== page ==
Abstract: Stochastic optical reconstruction microscopy (STORM) is a super-resolution microscopy image acquisition technique for single-molecule localization. Like other stochastic super-resolution microscopy techniques it incorporates a trade-off between spatial- and temporal-resolution. Recently, a compressed-sensing (CS) based variant of STORM, called FasterSTORM, has been developed which substantially increases the temporal sampling of a stack of STORM image frames. This improvement is realized by increasing the density of activated fluorophores in each frame, followed by a subsequent CS-based retrieval of single-molecule positions even with overlapping fluorescent signals. However, the CS-based retrieval/decoding step is time consuming and can take as much as three hours for each image frame. We have accelerated the FasterSTORM method through parallel processing on multi-core processors. Additionally, we have tested and tried a number of L1-solvers for CS-based recovery of molecule positions. We are in the process of comparing the performance of the FasterSTORM against a wavelet-based approach to localize fluorescent signals in time-lapse images of bacterial cells.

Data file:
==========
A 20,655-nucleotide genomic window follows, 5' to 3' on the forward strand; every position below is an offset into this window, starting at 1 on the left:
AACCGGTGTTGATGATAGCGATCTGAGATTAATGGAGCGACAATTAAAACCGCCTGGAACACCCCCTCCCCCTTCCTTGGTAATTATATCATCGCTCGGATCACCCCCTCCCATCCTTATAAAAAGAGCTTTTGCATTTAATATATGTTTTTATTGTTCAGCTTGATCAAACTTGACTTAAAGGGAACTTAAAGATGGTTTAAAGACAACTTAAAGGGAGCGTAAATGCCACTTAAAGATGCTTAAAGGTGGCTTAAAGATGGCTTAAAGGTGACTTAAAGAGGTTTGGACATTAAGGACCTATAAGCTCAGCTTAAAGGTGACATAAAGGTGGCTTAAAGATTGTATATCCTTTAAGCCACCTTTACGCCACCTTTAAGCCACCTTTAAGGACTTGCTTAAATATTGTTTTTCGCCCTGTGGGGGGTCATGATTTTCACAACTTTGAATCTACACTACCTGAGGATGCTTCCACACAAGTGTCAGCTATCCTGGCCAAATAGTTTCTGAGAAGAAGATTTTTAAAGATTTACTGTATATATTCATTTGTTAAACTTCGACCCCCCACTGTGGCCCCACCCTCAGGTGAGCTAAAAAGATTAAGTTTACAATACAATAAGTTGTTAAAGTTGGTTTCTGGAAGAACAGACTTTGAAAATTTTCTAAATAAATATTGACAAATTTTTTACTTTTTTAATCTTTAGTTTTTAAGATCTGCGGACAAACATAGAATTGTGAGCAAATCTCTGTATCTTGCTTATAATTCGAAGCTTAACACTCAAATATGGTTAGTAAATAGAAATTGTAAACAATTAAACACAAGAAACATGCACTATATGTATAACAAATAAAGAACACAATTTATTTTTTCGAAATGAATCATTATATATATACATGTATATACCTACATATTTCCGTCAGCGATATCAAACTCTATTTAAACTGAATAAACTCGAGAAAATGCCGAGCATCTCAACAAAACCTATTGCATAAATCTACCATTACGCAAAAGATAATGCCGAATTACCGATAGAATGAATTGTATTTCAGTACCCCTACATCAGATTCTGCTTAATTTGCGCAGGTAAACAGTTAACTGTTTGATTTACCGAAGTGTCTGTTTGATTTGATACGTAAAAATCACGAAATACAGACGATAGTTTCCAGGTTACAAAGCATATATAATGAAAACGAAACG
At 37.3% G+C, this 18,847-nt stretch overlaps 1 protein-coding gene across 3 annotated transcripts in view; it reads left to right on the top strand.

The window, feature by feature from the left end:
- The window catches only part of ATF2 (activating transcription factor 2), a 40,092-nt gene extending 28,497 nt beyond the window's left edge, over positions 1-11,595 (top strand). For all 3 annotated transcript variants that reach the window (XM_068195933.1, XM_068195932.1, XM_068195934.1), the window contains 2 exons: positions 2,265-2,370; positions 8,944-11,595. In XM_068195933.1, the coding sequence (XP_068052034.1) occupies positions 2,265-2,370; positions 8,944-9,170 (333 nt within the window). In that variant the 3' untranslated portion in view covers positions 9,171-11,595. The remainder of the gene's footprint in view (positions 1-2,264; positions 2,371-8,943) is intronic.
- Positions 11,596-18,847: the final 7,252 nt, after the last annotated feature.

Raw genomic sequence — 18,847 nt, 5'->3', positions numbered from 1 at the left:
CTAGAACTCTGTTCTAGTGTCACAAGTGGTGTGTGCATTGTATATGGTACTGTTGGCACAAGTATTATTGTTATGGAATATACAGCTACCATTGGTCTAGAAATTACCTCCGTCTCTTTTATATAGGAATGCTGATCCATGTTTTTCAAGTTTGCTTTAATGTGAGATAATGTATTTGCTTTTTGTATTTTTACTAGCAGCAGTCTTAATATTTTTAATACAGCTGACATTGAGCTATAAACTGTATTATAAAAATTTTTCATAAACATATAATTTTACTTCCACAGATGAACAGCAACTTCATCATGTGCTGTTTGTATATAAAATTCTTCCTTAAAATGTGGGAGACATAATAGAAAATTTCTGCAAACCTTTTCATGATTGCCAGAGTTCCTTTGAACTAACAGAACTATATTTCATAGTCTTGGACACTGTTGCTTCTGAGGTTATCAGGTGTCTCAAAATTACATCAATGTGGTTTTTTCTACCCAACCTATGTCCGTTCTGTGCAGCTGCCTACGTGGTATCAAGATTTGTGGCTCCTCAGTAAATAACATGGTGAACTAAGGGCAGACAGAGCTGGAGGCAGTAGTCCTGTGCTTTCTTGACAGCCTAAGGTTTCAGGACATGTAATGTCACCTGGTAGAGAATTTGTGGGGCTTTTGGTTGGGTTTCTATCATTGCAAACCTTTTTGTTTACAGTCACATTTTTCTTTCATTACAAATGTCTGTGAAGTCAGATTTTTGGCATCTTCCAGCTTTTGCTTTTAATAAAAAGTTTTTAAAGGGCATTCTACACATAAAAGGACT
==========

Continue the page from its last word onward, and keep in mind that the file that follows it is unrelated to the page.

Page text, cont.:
In 2014, a paper comparing convex and greedy solvers and evaluating the sensitivity of the FasterSTORM to estimation bias of the point spread function (PSF) was accepted for oral presentation at the 22nd International Conference on Pattern Recognition (ICPR 2014).

    Figure 3: The MiniTEM instruments, its GUI and images of a filtering membrane in a kidney section and a mixture of Adeno and Rota viruses.

    Image MiniTEM_Instrumentsmallercut Image MiniTEMGUIAR2013screenshot
    Image MiniTEMKidneyforAR2013 Image MiniTEMAdenoRotaAR2013_FOV500nm

  4. In Situ Sequencing of mRNA
    Carolina Wählby, Alexandra Pacureanu, Petter Ranefall
    Partners: Mats Nilsson, Rongqin Ke, Marco Mignardi, Thomas Hauling, Xiaoyan Qian, SciLifeLab Stockholm/Stockholm University
    Funding: SciLifeLab Uppsala; TN-faculty, UU
    Period: 1109-